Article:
}

  /**
   * Sets the intersecting attribute and reload styles if the polyfill is at play.
   * @protected
   */
  setIntersecting(event) {
    this.shadowImage.removeAttribute('aria-hidden');
    this.shadowPlaceholder.setAttribute('aria-hidden', 'true');
    this.setAttribute('intersecting', '');
    this.updateShadyStyles();
  }

  /**
   * Sets the `intersecting` property when the element is on screen.
   * @param  {[IntersectionObserverEntry]} entries
   * @protected
   */
  observerCallback(entries) {
    if (entries.some(isIntersecting)) this.intersecting = true;
  }

  /**
   * Initializes the IntersectionObserver when the element instantiates.
   * @protected
   */
  initIntersectionObserver() {
    if (this.observer) return;
    // Start loading the image 10px before it appears on screen
    const rootMargin = '10px';
    this.observer = new IntersectionObserver(this.observerCallback, { rootMargin });
    this.observer.observe(this);
  }


  /**
   * Disconnects and unloads the IntersectionObserver.
   * @protected
   */
  disconnectObserver() {
    this.observer.disconnect();
    this.observer = null;
    delete this.observer;
  }
}

const register = () => customElements.define(tagName, LazyImage);
window.WebComponents ? window.WebComponents.waitFor(register) : register();

You can use <lazy-image> in your projects by installing from npm or loading from unpkg.

npm i -S @power-elements/lazy-image
<script type="module" src="https://unpkg.com/@power-elements/lazy-image/lazy-image.js"></script>

Contributions are welcome on GitHub.

Conclusions

We've accomplished our goal of writing a slick, reusable, accessible, dependency-free, single-file, lazy-loading image component. And it's only 1.94kb compressed, 4.50kb total. What have we learned?

Vanilla Components Pros and Cons

Pros Cons
No dependencies needed. Your code is future-proof because it rests on web standards instead of library churn. You'll need to provide your own helpers. Syncing properties with attributes might become cumbersome.
Small loading footprint since no extra roundtrips for library code are necessary 0-dep components don't leverage mixins or helper libraries to reduce filesizes in large projects.
No non-standard APIs to learn, maintain, or adapt to. It's just the web. Low level web primitives can sometimes be cumbersome.
Low-level power gives you control and flexibility. You can factor your components however you want. You have to go out of your way to support polyfill browsers, whereas with the libraries, polyfill limitations and known issues are abstracted away.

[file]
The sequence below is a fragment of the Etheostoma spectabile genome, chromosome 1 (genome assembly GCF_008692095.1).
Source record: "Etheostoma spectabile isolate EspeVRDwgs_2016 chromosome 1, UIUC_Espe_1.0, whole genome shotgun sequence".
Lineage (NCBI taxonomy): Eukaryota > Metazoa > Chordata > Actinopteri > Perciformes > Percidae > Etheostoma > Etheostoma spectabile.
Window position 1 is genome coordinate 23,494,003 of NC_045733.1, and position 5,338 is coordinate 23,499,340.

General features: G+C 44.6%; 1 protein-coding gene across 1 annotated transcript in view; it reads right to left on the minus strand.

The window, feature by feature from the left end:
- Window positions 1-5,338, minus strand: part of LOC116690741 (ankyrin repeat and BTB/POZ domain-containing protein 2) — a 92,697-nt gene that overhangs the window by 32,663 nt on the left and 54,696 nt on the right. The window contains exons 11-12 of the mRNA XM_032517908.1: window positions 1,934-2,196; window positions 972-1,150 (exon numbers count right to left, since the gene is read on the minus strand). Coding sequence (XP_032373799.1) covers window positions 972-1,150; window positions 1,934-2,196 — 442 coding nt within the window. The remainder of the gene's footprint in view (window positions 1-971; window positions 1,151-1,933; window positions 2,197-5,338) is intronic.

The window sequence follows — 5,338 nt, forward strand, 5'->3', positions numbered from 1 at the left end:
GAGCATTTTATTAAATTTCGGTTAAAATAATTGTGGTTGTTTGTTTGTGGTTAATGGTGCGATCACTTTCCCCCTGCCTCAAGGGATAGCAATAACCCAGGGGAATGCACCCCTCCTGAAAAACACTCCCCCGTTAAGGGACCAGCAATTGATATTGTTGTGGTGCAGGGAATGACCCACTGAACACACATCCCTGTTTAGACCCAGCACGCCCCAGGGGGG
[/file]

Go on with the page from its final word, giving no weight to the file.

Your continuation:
There are definitely advantages and disadvantages to rolling your own. It seems that we can roughly settle on this general rule: if you're building a simple, reusable, independent custom element to expose some specific functionality; vanilla is a fine choice; but for larger projects and teams, the benefits of a library (ready-made or bespoke) quickly accrue.

One thing to consider is that some frameworks enforce uniformity. On some teams that's an advantage, however the component model allows break-away teams to work independently on smaller abstractions, while hiding those sorts of implementation details from the larger team. In any large project, these kinds of things will have to be considered when choosing the appropriate level of abstraction to take on for a component or set of components.

In our next few posts, we'll be exploring some libraries, tools, and optimization strategies which can streamline your web-component development process and app performance. And we're starting with the OG web components library: Polymer.

See you then đŸ•”ïžâ€â™‚ïžđŸ•”ïžâ€â™€ïž

Would you like a one-on-one mentoring session on any of the topics covered here? Contact me on Codementor

Acknowledgements

Thanks in no particular order to John Teague, Westbrook Johnson, @ruphin, Matt Gawarecki, and Daniel Turner for their suggestions and corrections.

Errata

Check out the next article in the series

Posted on by:

bennypowers profile

Benny Powers đŸ‡źđŸ‡±đŸ‡šđŸ‡Š

@bennypowers

Coding is as much a matter of personal growth as it is of logic and control-flow. I keep patience, curiosity, & exuberance in the same toolbox as vim and git. *Opinions posted are my own*

Discussion

markdown guide